In fact, Luke appears to have a particular interest in this regular habit. In Jesus’ story of the Pharisee and the tax collector in Luke 18, we hear the Pharisee proclaim, ‘I fast twice a week…’ (Luke 18.12), and in fact we know on which days he fasted! An early Christian teaching document, the Didache (usually dated to the late first century, but lost until its rediscovery in the 19th) says this:
Chapter 8: But let not your fasts be with the hypocrites, for they fast on the second and fifth day of the week. Rather, fast on the fourth day and the Preparation (Friday). Do not pray like the hypocrites, but rather as the Lord commanded in his Gospel, like this:…
and then follows a version of the Lord’s prayer very similar to the one we find in Matthew (‘his Gospel’). (For more on this, see the post on Jesus’ poetic teaching.) The term ‘hypocrites’ most likely refers to Jews who do not follow Jesus (hence almost certainly dating the Didache to some time after the year 85) but who fast—guess what!—on two days a week, Mondays and Thursdays. And precisely in line with Jesus teaching in all three Synoptic gospels, the followers of Jesus are also expected to fast two days a week, albeit on different days. In one of Luke’s other references to this practice, Acts 13.2, again it appears to be a habitual practice of the community of believers. (There is evidence that this regular fasting went from after breakfast until a light evening meal, rather than being a 24-hour period without food.)
Further confirmation of this practice comes from a slightly unlikely source. In Rabbinic Judaism from the second century onwards, there is no evidence that fasting continued to be a habitual practice. Instead, patterns of fasting return to what we find in the Old Testament. The best historical explanation of this is the mirror of what we find in the Didache. Just as the early Jewish followers of Jesus began to define themselves over against mainstream Judaism, so Rabbinical Judaism then began to define itself against the growing Jesus movement. So a practice like regular fasting, which marked out Jesus-followers against their pagan context, would be a good thing to drop.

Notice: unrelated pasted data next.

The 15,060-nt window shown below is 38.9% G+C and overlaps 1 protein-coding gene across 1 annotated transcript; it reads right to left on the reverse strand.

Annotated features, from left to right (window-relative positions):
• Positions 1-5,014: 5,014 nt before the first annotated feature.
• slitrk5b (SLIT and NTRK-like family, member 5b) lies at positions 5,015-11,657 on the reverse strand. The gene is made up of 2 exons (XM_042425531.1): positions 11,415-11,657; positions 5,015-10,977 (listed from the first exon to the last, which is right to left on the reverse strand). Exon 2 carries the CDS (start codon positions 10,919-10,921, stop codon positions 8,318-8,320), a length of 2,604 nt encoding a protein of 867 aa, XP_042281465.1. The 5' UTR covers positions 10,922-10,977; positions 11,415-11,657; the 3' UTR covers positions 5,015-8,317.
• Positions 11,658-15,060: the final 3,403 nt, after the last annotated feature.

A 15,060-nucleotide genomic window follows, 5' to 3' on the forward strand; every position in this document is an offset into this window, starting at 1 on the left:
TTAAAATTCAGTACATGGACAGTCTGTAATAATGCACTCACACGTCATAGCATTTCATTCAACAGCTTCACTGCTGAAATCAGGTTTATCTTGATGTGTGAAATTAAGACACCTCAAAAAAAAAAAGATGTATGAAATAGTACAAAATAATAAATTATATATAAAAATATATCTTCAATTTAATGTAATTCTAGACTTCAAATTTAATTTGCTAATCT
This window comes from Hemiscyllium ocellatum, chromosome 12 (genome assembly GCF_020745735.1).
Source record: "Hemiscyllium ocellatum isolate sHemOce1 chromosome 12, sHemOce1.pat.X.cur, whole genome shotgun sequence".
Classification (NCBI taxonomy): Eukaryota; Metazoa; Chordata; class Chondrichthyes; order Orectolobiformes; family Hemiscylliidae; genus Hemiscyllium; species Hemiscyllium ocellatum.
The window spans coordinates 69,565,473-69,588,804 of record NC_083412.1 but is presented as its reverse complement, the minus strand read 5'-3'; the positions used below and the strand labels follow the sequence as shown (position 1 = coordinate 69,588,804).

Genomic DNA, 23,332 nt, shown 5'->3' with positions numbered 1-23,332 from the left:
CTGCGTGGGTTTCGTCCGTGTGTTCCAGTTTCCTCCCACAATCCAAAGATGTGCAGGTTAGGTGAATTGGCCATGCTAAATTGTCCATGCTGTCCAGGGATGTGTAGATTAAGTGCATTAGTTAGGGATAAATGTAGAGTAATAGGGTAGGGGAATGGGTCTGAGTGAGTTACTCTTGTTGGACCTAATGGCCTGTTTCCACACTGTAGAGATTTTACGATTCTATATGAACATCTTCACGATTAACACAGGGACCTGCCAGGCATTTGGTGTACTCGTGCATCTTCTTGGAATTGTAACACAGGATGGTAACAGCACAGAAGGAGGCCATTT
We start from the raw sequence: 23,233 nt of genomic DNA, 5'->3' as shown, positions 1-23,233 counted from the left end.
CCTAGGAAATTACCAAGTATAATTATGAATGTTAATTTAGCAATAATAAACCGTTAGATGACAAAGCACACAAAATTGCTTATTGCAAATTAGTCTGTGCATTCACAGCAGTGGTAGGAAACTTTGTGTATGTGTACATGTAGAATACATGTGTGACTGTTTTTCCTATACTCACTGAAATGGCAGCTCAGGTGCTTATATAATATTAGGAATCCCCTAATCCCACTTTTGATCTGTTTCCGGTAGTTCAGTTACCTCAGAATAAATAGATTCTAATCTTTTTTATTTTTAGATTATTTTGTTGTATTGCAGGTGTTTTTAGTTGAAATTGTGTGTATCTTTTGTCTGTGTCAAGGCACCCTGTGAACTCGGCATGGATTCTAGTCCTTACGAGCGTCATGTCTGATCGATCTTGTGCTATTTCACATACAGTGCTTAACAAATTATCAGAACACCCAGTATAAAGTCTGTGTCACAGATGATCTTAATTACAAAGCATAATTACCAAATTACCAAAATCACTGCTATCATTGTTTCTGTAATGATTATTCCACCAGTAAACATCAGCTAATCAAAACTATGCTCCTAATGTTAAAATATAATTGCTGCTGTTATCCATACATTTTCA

Finally, it’s worth reflecting on what this habit of fasting two days a week signified as a devotional practice. As Eliezer Diamond notes (Holy Men and Hunger Artists, p 130) the idea of regular fasting would have seemed odd to most in Graeco-Roman culture. The majority would have seen no need for it, whilst certain ascetic groups did practice fasting, but as a sign of detachment from the world. Intermittent fasting says something different.
‘Feast’ days celebrated a world made by God and all the good in it; alongside this, ‘fast’ days signified repentance, mourning and longing for deliverance—just the sort of practice you might adopt if you were awaiting the deliverance of a Messiah and the breaking in of the age to come. Intermittent fasting is just the sort of thing you might continue to practice if you wanted to continue to both affirm the world you lived in, but also to look for an age to come; it is the dietary expression of the ‘now and not yet’ of the kingdom of God (or, to use a theological term, the ‘partially realised eschatology’) we find in the New Testament. In fact, it is just the thing you would do if you were in the habit of praying ‘Your kingdom come, your will be done, on earth as it is in heaven’!
So the question worth asking is: why wouldn’t we do the same now?